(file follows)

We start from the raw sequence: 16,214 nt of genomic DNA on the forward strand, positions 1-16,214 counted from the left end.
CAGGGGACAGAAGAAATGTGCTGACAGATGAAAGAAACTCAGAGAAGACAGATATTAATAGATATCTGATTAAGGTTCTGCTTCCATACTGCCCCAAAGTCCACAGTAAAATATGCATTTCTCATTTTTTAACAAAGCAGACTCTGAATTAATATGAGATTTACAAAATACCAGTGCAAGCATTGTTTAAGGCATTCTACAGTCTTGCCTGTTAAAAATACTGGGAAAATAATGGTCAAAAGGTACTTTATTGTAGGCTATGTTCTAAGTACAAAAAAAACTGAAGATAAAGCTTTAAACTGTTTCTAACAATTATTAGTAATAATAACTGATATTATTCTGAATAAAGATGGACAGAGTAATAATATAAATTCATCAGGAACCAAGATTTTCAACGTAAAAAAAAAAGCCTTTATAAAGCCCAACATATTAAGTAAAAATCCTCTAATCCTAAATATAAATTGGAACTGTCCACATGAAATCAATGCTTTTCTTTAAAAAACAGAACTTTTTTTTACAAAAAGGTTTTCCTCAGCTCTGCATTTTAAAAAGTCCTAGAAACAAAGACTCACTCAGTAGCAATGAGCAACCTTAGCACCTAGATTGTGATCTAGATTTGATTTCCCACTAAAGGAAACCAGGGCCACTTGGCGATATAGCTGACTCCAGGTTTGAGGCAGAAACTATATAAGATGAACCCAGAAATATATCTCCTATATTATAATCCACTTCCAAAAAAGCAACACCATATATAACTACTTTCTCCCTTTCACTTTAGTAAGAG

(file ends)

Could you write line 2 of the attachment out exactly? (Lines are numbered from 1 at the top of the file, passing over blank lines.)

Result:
CAGGGGACAGAAGAAATGTGCTGACAGATGAAAGAAACTCAGAGAAGACAGATATTAATAGATATCTGATTAAGGTTCTGCTTCCATACTGCCCCAAAGTCCACAGTAAAATATGCATTTCTCATTTTTTAACAAAGCAGACTCTGAATTAATATGAGATTTACAAAATACCAGTGCAAGCATTGTTTAAGGCATTCTACAGTCTTGCCTGTTAAAAATACTGGGAAAATAATGGTCAAAAGGTACTTTATTGTAGGCTATGTTCTAAGTACAAAAAAAACTGAAGATAAAGCTTTAAACTGTTTCTAACAATTATTAGTAATAATAACTGATATTATTCTGAATAAAGATGGACAGAGTAATAATATAAATTCATCAGGAACCAAGATTTTCAACGTAAAAAAAAAAGCCTTTATAAAGCCCAACATATTAAGTAAAAATCCTCTAATCCTAAATATAAATTGGAACTGTCCACATGAAATCAATGCTTTTCTTTAAAAAACAGAACTTTTTTTTACAAAAAGGTTTTCCTCAGCTCTGCATTTTAAAAAGTCCTAGAAACAAAGACTCACTCAGTAGCAATGAGCAACCTTAGCACCTAGATTGTGATCTAGATTTGATTTCCCACTAAAGGAAACCAGGGCCACTTGGCGATATAGCTGACTCCAGGTTTGAGGCAGAAACTATATAAGATGAACCCAGAAATATATCTCCTATATTATAATCCACTTCCAAAAAAGCAACACCATATATAACTACTTTCTCCCTTTCACTTTAGTAAGAG